2018 Royal Enfield Continental GT
The Continental GT appears to share a frame with the Interceptor, along with several other components such as brakes and wheels. The clip-on handlebars, humped solo seat, rearset footpegs and squared-off tank give it a unique cafe racer look.

Why not more? I thought it was a valid question, so I cornered one of the British engineers at the new model launch party at the EICMA show in Milan. His explanation: the U.K. and Europe have a tiered licensing system, with four levels. AM is good for mopeds only, A1 is good for a maximum of 125cc, A2 limits you to 35 kW (47 horsepower) and A is the full license. Royal Enfield, per its stated objective of not necessarily drawing current riders away from other brands but instead attracting new riders, capped its new engine at 47 horsepower in order to make it accessible to newbies, but at the upper limit of the A2 license so they won’t grow out of it too quickly. It’s worth noting that India does not use tiered licensing. Another checkmark in the “commitment to global expansion” column.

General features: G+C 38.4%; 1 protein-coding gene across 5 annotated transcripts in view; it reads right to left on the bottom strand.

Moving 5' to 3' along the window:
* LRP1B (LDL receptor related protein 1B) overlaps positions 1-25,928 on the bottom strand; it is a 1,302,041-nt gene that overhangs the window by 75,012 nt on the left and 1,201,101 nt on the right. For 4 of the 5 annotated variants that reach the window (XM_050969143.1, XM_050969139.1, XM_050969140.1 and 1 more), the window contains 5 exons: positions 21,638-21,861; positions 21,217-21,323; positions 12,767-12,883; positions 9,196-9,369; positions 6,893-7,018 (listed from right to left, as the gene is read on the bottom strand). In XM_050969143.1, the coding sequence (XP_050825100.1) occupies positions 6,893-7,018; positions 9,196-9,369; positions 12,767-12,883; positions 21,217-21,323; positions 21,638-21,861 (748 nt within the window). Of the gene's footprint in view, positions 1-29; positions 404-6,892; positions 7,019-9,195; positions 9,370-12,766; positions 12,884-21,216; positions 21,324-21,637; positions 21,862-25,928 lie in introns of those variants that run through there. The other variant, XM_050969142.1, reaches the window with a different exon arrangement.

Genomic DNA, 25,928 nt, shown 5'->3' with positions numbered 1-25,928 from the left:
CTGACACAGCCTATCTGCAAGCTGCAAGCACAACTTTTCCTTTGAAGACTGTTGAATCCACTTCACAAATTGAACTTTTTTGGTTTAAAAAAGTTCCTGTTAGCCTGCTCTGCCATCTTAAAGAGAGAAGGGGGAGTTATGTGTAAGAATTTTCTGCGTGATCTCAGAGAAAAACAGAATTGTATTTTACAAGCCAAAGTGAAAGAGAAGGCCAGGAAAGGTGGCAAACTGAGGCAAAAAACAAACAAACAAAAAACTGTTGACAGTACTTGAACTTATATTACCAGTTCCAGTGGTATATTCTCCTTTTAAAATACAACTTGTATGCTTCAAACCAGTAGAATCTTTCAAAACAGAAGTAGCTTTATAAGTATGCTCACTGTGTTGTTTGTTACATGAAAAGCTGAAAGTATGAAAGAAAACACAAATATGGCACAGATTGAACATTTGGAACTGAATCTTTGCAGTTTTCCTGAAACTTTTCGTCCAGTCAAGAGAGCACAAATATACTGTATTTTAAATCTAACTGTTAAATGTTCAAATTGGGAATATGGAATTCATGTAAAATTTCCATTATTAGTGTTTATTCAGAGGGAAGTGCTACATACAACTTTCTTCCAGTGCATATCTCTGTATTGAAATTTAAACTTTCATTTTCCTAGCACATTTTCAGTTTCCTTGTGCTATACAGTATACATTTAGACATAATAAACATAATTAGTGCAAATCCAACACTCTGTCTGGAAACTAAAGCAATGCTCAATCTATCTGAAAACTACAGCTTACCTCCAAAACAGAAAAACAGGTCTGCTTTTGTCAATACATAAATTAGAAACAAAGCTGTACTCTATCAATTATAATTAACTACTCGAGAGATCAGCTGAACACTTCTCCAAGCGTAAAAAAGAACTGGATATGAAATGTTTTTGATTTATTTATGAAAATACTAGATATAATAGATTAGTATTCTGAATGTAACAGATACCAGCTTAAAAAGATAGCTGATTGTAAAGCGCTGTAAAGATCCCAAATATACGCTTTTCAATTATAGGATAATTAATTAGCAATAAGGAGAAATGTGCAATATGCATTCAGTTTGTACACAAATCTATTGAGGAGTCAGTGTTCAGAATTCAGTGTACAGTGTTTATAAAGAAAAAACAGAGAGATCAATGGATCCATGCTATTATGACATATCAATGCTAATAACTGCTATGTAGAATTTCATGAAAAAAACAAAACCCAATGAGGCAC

We obviously weren’t able to take either new twin for a ride at the unveiling, but on our bus tour of the Bruntingthorpe test track, we were buzzed by a Royal Enfield test rider on one of the new machines, and the sound was impressive. We’re guessing that the new Interceptor and Continental GT are the type of bike that feels better than it appears on paper, but a riding impression will have to wait until spring 2018, when the new models will be available at dealerships and a press launch. Pricing details will also follow, although we were told both would land between $5,000 and $7,000. We’ll have more information in the upcoming months.

Check out more new bikes in Rider’s guide to new/updated 2018 motorcycles





  1. This could leave room for them to produce a 750 in the future. It could use a significant amount of the 650’s engine components with the addition of high performance cam, carbs, pistons and bling to attract those who so love the retro Brit bike looks, sound and handling but want modern reliability and power

  2. This is a handsome retro bike. If it is SMOOTH running, handles reasonably well, with its slipper clutch this COULD be a great starter bike & more. Considering the PRICE RANGE THEY GIVE. I certainly wish them well. Would love to see RE get back into the western game. Many riders are not looking for high performance machines.